A circular bioeconomy – which turns renewable biological resources and waste streams into new products – is at the heart of the EU’s efforts to slash its carbon emissions while also maintaining economic growth. But what does a bioeconomy look like and how do we get there?
Viruses like Covid-19 make no distinction between those they infect. They should in theory cause disease in the rich just as they do the poor and pay no heed to social status or cultural background. But in practice the pandemic has widened the gulf between vulnerable groups and other populations in Europe rather than helping to level out inequalities in society, researchers warn.
Developing new, green technologies has been hailed as a way to both achieve Europe’s environmental goals and support its economic recovery following the coronavirus pandemic. But what type of green technologies do we need and how do we get them scaled up to a point where they can have a real impact?
The only way for Europe to recover from the coronavirus crisis and build a better future is to work together and the pandemic has made that clearer than ever, according to EU Commissioner Mariya Gabriel. She told Horizon about the biggest impacts of the pandemic on research and innovation and her vision for where EU-funded research is headed.
European governments need to provide investment on a ‘wartime footing’ to stimulate a post-coronavirus economic recovery, but also need to redefine economic success to incorporate climate and social goals, the European Research and Innovation Days conference has heard.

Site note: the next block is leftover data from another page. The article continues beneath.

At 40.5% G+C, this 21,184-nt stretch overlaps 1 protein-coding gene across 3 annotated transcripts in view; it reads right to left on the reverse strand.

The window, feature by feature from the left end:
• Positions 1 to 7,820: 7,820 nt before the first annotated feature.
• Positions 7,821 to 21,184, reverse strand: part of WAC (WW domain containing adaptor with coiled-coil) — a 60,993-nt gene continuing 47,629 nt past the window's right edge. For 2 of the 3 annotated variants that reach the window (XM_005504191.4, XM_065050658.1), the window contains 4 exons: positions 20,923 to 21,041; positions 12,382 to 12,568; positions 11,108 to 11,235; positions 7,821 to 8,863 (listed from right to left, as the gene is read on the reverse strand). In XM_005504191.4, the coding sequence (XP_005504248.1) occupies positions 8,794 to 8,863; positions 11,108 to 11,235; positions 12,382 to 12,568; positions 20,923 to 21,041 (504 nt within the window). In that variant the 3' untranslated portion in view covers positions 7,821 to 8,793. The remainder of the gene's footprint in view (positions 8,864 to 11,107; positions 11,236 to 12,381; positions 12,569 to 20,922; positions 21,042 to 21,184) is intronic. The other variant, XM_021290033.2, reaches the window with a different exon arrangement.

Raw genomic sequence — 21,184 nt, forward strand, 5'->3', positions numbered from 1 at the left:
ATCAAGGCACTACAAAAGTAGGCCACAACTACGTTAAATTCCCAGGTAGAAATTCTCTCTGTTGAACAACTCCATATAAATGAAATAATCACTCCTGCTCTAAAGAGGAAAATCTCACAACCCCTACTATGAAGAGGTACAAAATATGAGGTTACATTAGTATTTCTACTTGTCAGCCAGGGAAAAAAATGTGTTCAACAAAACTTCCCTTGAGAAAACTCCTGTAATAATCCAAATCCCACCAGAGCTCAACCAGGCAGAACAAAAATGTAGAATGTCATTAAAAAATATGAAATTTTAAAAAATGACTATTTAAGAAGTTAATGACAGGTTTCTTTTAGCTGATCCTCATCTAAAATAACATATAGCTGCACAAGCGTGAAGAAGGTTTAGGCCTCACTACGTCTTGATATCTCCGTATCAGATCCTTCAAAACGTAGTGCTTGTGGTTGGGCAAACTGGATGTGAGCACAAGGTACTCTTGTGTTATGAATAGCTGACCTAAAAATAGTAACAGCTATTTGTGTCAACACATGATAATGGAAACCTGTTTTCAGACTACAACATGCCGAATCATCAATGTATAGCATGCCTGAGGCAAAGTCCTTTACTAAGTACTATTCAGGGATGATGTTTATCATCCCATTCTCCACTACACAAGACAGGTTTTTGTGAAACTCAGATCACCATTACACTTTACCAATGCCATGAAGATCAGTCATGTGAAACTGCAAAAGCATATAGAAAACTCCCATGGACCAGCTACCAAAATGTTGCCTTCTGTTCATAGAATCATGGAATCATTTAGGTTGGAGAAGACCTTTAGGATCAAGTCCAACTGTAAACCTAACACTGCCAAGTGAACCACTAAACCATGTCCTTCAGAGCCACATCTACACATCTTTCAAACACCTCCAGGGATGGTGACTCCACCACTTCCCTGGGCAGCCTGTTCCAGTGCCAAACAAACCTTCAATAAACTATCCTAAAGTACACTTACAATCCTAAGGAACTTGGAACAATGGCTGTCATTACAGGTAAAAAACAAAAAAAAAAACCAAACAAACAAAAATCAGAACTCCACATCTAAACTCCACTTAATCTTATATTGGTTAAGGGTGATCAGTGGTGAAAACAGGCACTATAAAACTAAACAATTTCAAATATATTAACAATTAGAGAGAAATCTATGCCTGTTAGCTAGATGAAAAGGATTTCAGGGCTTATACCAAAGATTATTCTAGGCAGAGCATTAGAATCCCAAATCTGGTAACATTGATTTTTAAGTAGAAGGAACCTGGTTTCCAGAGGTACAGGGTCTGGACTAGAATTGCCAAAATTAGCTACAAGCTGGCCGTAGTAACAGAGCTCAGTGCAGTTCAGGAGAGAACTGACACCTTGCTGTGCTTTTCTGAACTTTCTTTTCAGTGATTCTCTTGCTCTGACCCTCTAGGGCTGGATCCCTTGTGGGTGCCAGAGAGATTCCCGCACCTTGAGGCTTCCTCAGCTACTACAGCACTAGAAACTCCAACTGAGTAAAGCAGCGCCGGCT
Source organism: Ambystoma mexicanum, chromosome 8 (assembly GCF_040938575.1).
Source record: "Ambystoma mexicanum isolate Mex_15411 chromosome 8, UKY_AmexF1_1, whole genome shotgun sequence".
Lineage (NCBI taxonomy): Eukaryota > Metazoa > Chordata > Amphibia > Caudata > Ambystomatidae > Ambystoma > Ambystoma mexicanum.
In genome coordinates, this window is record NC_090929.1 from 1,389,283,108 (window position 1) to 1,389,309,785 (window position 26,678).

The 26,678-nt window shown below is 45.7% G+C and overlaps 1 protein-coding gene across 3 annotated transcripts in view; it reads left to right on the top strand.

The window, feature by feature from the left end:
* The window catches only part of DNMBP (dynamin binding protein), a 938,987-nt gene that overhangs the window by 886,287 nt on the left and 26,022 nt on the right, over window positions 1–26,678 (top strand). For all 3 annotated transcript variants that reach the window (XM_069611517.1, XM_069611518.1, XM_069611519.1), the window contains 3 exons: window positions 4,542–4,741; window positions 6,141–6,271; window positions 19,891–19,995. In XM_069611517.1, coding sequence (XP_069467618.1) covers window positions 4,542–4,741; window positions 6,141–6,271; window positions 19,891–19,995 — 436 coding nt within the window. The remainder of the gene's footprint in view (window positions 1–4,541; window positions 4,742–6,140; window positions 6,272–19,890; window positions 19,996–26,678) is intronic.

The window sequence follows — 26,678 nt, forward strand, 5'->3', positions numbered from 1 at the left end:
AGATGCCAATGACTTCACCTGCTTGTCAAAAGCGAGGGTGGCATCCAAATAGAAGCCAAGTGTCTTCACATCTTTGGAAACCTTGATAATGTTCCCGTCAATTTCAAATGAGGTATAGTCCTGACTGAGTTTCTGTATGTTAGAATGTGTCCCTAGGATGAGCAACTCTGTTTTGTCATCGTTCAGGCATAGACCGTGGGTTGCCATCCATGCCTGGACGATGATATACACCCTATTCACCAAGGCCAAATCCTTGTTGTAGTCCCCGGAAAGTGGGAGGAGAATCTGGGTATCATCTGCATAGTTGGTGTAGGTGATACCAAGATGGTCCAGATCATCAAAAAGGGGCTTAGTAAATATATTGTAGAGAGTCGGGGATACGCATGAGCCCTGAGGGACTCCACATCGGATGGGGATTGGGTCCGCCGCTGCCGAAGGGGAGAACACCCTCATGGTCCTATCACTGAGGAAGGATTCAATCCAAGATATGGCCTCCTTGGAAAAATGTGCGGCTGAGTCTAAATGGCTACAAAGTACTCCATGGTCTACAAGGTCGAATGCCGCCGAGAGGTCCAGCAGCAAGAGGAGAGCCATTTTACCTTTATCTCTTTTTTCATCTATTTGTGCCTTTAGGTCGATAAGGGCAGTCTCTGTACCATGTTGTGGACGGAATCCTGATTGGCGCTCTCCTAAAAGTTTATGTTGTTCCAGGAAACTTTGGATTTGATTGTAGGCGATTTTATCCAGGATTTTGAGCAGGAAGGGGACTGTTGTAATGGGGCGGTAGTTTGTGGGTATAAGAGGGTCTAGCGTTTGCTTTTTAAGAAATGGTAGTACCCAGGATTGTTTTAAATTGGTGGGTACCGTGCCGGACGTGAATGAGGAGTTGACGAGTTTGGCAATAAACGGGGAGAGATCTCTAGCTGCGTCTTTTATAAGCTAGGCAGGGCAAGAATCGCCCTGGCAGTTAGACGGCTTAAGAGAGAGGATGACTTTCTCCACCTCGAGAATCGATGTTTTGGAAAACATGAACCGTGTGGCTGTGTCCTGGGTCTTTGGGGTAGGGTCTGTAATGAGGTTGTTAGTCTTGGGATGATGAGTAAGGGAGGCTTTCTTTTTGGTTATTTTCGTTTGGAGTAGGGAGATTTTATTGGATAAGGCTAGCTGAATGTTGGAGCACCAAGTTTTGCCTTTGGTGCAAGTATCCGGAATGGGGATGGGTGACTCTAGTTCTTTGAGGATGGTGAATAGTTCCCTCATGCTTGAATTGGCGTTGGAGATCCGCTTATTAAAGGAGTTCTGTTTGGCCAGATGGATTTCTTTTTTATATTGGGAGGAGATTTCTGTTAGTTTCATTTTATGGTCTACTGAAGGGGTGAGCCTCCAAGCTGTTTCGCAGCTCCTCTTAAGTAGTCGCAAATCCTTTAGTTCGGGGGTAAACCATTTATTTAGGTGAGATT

The world’s pressing need is a vaccine to fight the current threat of Covid-19, but ultimately we may be able to develop a pan-coronavirus vaccine, Sunetra Gupta, a professor of theoretical epidemiology at the University of Oxford, UK, said at the European Commission’s annual research event.
Five ‘mission reports’ outlining ambitious 10-year plans to tackle some of the major challenges faced by Europe were officially handed over to EU Commissioner Mariya Gabriel on 22 September at the opening session of this year’s European Research and Innovation Days.
Today, aviation is responsible for 3.6% of EU greenhouse gas emissions. Modern planes use kerosene as fuel, releasing harmful carbon dioxide into the atmosphere. But what if there was another way?
Researchers are investigating links between microbes and rare earth elements.
We asked five young bioeconomy researchers to set out their vision.
Dr Kate Rychert studies ocean plate structures.